Boston murals and sunflowers from London Parker-McWhorter and Ekua Holmes

Pairing celebrated Black muralists with up-and-coming artists is the focus of Now + There’s year-long, critically-acclaimed project, “Mentoring Murals” with notable artist Ekua Holmes and emerging artist and local photographer London Parker-McWhorter creating the latest installation, “Honoring the past, seeding the future.” The artists’ three temporary, printed murals are mounted at 345 Blue Hill Avenue in the Grove Hall neighborhood between Roxbury and Dorchester and will be on display through December 7. 

All of the murals are offset by sunflowers, planted this spring in time to bloom in the fall, to honor the artists’ belief that to plant a seed is to believe in the future.

To amplify the Black mural movement’s past and present in Roxbury and Dorchester, the project builds on the importance of mentorship in maintaining a vibrant Black arts community by inviting artists to team up with a younger artist to create side-by-side works of art on a visible wall in the neighborhood. Printed on fine mesh from an original print, the murals rotate every three to four months, allowing for a range of artists in age and ability to create large-scale imagery. This new iteration celebrates gardens as creative community building.

“Mentoring Murals” is a program by Now + There, a nonprofit organization bringing temporary, site-specific public art to all neighborhoods of Boston, in collaboration with Greater Grove Hall Main Streets (GGHMS) and support from Breeze’s Laundromat LLC. The goal is to create temporary public art with aligned community organizations for a more vibrant and equitable Boston. The first installation, “No Strings Detached,” was created by artists Paul Goodnight and Larry Pierce and was on display from June 16 to Sept. 10. There will be six artworks presented through February 2022.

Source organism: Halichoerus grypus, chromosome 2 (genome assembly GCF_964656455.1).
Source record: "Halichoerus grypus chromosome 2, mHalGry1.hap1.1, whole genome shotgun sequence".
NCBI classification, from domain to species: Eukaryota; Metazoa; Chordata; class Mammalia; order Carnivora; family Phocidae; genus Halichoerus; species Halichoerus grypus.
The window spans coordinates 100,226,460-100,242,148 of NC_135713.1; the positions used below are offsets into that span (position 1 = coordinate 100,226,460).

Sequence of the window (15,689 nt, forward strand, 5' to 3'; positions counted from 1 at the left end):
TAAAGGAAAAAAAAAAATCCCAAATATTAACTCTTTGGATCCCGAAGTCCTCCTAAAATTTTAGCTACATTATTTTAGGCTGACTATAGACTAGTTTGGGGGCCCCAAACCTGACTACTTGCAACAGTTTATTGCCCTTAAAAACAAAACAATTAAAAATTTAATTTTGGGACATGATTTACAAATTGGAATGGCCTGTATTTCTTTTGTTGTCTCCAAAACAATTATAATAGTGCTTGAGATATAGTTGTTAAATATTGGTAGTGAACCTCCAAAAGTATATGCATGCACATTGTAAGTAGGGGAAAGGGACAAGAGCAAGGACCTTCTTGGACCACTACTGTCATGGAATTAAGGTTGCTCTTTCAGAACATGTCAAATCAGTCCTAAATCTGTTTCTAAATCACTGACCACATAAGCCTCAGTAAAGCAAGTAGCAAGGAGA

Within walking distance to several other important Grove Hall murals, the 13’ x 60’ wall at 345 Blue Hill Avenue is part of the anchor community business, Breezes Laundromat, and is a focal point for mural enthusiasts and for those wanting to learn more about the enduring legacy of Black artists in Boston. The changing imagery and a mobile tour of all Grove Hall murals available at The Mentoring Murals program is generously supported by Boston Main Streets Foundation, the Kensington Investment Company and a New England Foundation for the Arts Collective Imagination for Spatial Justice grant.

A Roxbury native and life-long resident and celebrated children’s book illustrator, Holmes had her first experience in public art as a Now + There Public Art Accelerator in 2018 and launched her now-ubiquitous Roxbury Sunflower Project, planting 10,000 sunflower seeds around Roxbury. That recently blossomed into Garden for Boston at the Museum of Fine Arts in Boston where she and fellow community activists including Parker-McWhorter planted two gardens of sunflowers. Inside the museum, Holmes is gaining critical acclaim for her first exhibition there, Paper Stories, Layered Dreams: The Art of Ekua Holmes, (July 17-Jan. 23, 2022) exploring her works of vibrant, colorful children’s book illustrations and collage.

Holmes enjoyed collaborating on this project with Parker-McWhorter, a local photographer and co-caretaker of United Neighbors of Lower Roxbury Garden who also assisted Holmes as project manager and liaison to the Museum’ contractors as she designed and planted Garden for Boston.

“The synergy created in these partnerships is palpable,” said Kate Gilbert, Now + There’s Executive Director. “The community outpouring for our first project was really indicative of how much Boston appreciates and celebrates public art. By offering mentorship and collaboration between artists, we aim to grow the city’s artistic community and bring more public art to all corners of this city. Ekua’s renowned Roxbury Sunflower Project is a welcome sight around the city so this partnership with London will offer a new and exciting dimension.”